[Show abstract][Hide abstract] ABSTRACT: Inherited deficiency of major histocompatibility complex (MHC) class II molecules impairs antigen presentation to CD4(+) T cells and results in combined immunodeficiency (CID). Autosomal-recessive mutations in the RFXANK gene account for two-thirds of all cases of MHC class II deficiency. We describe here the genetic, clinical, and immunologic features of 35 patients from 30 unrelated kindreds from North Africa sharing the same RFXANK founder mutation, a 26-bp deletion called I5E6-25_I5E6 + 1), and date the founder event responsible for this mutation in this population to approximately 2250 years ago (95% confidence interval [CI]: 1750-3025 years). Ten of the 23 patients who underwent hematopoietic stem cell transplantation (HSCT) were cured, with the recovery of almost normal immune functions. Five of the patients from this cohort who did not undergo HSCT had a poor prognosis and eventually died (at ages of 1-17 years). However, 7 patients who did not undergo HSCT (at ages of 6-32 years) are still alive on Ig treatment and antibiotic prophylaxis. RFXANK deficiency is a severe, often fatal CID for which HSCT is the only curative treatment. However, some patients may survive for relatively long periods if multiple prophylactic measures are implemented.
[Show abstract][Hide abstract] ABSTRACT: Background
The recent demonstration of the cure of HIV infection following CCR Δ32/Δ32 stem cell transplantation in a German patient (Berlin patient) paves the way to new therapeutic options.
Allogeneic haematopoietic stem cell transplantation (HSCT) have been used since many years during HIV infection and is associated with major toxicity concerns. Several tools have been developed (siRNA, shRNA, Zinc finger proteins) in order to disrupt CCR5 expression in hematopoietic stem cell progenitors. They have been evaluated both in humans and in animal models.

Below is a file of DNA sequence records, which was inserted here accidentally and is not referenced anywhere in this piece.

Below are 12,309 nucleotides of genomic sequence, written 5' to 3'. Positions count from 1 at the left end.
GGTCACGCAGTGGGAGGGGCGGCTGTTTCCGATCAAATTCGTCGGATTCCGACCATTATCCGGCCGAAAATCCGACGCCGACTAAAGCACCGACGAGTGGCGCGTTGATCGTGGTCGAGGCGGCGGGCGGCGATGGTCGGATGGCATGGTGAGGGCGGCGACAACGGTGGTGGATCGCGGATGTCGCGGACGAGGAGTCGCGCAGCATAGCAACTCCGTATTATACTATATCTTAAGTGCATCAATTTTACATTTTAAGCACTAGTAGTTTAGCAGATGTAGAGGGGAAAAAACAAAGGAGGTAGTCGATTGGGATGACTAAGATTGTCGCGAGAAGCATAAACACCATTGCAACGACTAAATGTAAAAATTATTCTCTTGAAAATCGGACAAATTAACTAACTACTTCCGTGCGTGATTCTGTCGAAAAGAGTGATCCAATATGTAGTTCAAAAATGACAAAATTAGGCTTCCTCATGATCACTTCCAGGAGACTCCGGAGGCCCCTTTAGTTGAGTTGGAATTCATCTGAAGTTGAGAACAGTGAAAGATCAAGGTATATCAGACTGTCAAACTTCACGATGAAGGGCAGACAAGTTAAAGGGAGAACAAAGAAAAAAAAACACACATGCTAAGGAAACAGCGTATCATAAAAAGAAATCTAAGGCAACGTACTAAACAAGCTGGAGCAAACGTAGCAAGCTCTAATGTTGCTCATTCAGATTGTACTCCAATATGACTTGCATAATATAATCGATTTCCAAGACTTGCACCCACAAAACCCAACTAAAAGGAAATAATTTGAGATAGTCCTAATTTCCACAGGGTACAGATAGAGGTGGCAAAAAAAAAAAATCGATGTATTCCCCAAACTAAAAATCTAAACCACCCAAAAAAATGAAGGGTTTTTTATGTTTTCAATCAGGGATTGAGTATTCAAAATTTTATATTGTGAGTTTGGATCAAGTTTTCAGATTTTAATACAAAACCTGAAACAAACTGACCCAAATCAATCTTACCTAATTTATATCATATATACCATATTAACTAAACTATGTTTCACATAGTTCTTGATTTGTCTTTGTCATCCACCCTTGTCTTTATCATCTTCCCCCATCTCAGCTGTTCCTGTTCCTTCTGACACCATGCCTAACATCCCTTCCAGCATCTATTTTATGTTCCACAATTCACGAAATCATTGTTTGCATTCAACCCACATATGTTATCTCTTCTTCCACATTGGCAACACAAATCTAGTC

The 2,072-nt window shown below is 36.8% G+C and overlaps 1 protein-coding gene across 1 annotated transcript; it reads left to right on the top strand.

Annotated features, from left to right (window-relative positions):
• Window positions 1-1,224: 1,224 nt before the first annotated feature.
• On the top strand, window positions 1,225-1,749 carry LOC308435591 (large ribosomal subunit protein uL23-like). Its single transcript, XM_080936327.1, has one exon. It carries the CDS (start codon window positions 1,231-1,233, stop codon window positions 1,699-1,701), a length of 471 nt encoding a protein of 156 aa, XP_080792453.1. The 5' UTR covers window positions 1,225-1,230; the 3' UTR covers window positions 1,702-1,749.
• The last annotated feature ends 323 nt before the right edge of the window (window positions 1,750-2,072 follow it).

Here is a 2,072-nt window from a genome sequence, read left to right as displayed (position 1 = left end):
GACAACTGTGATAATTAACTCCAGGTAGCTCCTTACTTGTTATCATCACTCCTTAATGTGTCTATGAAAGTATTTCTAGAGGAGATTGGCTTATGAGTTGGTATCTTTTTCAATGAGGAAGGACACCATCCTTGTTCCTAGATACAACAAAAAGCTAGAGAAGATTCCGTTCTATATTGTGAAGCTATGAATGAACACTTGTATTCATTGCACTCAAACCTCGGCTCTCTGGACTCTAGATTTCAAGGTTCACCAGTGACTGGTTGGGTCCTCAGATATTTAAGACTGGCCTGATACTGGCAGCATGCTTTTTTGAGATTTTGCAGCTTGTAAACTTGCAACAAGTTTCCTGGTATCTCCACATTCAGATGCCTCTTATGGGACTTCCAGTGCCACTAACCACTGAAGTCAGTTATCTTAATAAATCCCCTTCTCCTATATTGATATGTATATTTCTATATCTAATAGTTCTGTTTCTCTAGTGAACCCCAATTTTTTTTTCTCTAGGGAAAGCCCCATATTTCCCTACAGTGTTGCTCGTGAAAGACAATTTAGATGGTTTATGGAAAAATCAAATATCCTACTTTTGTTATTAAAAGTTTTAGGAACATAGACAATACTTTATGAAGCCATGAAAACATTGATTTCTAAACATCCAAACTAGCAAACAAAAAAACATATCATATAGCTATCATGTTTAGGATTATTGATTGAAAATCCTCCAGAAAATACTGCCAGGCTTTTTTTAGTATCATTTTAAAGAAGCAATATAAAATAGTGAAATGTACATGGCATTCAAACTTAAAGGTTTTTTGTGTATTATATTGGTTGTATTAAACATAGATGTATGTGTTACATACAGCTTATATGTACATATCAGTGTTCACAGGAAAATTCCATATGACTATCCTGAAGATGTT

Results showed that CCR5 knockout strategies do not impair immune reconstitution. They also suggest that the effect of long-term control of HIV in the Berlin patient is related to both CCR5 down regulation and the effects of myeloablative and immunosuppressive therapies used during HSCT.
In the event of a large use of genetic therapies during HIV infection, beside the context of HSCT, it will be necessary to target several cellular factors in order to obtain a long term control of HIV as observed in the Berlin patient.
[Show abstract][Hide abstract] ABSTRACT: During primary systemic vasculitides gastrointestinal (GI) involvement is associated with a poor outcome, leading to the use of immunosuppressive therapy. The significance of GI involvement during hepatitis C virus (HCV)-related systemic vasculitis has never been evaluated.
To evaluate the significance of GI involvement during HCV-related systemic vasculitis in the antiviral therapy era.
Data from 163 patients were retrospectively reviewed to describe the presentation and outcome of patients with HCV-related systemic vasculitis with GI involvement (GI+), and to compare them with patients without GI involvement (GI-).
GI manifestations were present in 12 (7.4%) patients. Abdominal pain was consistently present in GI+ patients, and half of patients presented with surgical abdomen and/or intestinal bleeding. GI+ compared to GI- patients had more frequent renal (75% vs 30%; p=0.003) and cardiac involvement (25% vs 2%; p=0.006), medium-vessel vasculitis (67% vs 22%; p=0.003) and higher mixed cryoglobulinaemia levels (2.2 g/l vs 1.2 g/l; p=0.07). After treatment, GI+ and GI- patients had similar rates of overall clinical response of the vasculitis and immunological and virological responses. HCV-MC vasculitis patients with GI involvement did not have poorer overall survival than those without.
GI involvement is a rare manifestation of HCV-related vasculitis, associated with acute-onset and life-threatening manifestations. In contrast with primary vasculitides, GI+ patients do not seem to have poorer overall survival than GI- patients.
Gut 12/2010; 59(12):1709-15. · 10.73 Impact Factor